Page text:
House Speaker John Boehner cried Friday as he announced his resignation to a gaggle of reporters. That's right. The Ohio Republican cried in public. Again.
Boehner's resignation Friday shocked the political world, including President Barack Obama. Boehner said he woke up Friday morning, said his daily prayers "and I decided, you know, today's the day I'm gonna do this. Simple as that."
Boehner said he was tired of waging political battles after months of mounting pressure from the far-right caucus of his party. Obama said Boehner would be remembered as a good political leader who worked across the aisle.
But for many Americans, Boehner will also be remembered as a man in touch with his feelings. During his more than 20 years in officer, Boehner has often been photographed crying while performing his duties.
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He cried in February 2007 after U.S. Rep. Sam Johnson (R-TX) shared details about his time as a prisoner during in the Vietnam war. Johnson said opposition to the conflict hurt the morale of troops on the ground and urged lawmakers to support the U.S.-led conflict in Iraq at the time.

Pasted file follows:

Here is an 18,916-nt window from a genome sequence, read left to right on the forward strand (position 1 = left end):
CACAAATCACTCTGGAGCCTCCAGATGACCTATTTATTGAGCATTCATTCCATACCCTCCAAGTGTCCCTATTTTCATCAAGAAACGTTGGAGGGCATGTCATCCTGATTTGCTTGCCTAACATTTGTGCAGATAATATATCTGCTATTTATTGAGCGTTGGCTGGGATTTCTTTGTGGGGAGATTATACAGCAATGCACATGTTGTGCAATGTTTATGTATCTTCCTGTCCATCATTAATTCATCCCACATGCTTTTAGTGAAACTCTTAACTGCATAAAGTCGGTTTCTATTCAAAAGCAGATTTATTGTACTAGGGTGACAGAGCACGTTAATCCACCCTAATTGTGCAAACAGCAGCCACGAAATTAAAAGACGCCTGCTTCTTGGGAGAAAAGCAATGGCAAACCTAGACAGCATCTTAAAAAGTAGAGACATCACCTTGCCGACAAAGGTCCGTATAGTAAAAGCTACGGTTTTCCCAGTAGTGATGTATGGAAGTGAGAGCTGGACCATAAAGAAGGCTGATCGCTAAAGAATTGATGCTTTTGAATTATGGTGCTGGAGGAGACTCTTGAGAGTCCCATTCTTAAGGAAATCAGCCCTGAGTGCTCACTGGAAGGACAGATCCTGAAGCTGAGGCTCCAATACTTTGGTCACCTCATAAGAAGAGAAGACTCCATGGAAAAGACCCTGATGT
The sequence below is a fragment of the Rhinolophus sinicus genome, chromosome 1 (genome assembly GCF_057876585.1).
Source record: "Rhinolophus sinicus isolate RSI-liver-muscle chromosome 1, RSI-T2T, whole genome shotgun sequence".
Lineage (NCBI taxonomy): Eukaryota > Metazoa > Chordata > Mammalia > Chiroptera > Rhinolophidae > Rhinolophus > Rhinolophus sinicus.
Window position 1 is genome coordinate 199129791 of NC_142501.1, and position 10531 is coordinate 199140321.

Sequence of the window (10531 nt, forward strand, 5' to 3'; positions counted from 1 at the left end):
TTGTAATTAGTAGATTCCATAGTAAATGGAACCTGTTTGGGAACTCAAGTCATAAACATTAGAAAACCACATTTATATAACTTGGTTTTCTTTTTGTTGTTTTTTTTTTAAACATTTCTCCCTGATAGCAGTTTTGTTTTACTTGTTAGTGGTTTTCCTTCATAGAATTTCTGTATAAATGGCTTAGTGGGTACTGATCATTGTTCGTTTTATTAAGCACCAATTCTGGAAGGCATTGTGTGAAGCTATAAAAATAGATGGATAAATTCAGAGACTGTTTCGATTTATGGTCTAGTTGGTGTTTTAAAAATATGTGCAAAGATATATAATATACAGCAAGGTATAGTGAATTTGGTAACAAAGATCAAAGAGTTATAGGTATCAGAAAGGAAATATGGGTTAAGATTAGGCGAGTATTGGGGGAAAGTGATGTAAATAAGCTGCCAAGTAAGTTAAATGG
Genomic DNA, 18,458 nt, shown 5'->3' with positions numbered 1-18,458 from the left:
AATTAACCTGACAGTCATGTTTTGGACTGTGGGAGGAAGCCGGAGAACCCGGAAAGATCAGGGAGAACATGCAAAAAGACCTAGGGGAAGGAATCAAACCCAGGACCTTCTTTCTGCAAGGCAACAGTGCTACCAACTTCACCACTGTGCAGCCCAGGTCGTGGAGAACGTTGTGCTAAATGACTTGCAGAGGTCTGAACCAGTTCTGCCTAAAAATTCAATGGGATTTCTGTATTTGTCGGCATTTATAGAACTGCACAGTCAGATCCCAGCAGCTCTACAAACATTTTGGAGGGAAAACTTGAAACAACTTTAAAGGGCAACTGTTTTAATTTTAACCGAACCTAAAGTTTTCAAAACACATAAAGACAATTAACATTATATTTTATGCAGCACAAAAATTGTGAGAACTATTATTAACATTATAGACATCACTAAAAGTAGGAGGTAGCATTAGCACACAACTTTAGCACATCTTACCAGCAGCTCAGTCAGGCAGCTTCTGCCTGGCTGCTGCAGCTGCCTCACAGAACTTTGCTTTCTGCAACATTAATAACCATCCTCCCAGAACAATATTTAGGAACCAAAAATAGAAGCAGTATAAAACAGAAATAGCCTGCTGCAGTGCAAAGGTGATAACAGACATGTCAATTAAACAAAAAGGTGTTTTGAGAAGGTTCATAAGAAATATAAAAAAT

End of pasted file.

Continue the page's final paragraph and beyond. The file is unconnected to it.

He got emotional after Obama unveiled a statue in honor of civil rights activist Rosa Parks in Washington in 2013.
He's also been moved by activists from other nations. Boehner cried in September 2012 during a Congressional Gold Medal ceremony at the U.S. Capitol.
But it's not just civil rights leaders. Former presidents can also drive Boehner to tears.
And, naturally, he isn't above crying for himself.
Boehner also isn't too shy to make an ugly cry face in public.
It's unclear why Boehner is so inclined to cry in public. He is the second oldest of 12 brothers and sisters and grew up in southwest Ohio, which isn't exactly known for breeding sensitive men. He worked as a night janitor at one point before opening a small business. He has served in Congress since 1991, which perhaps would make anyone prone to bouts of crying.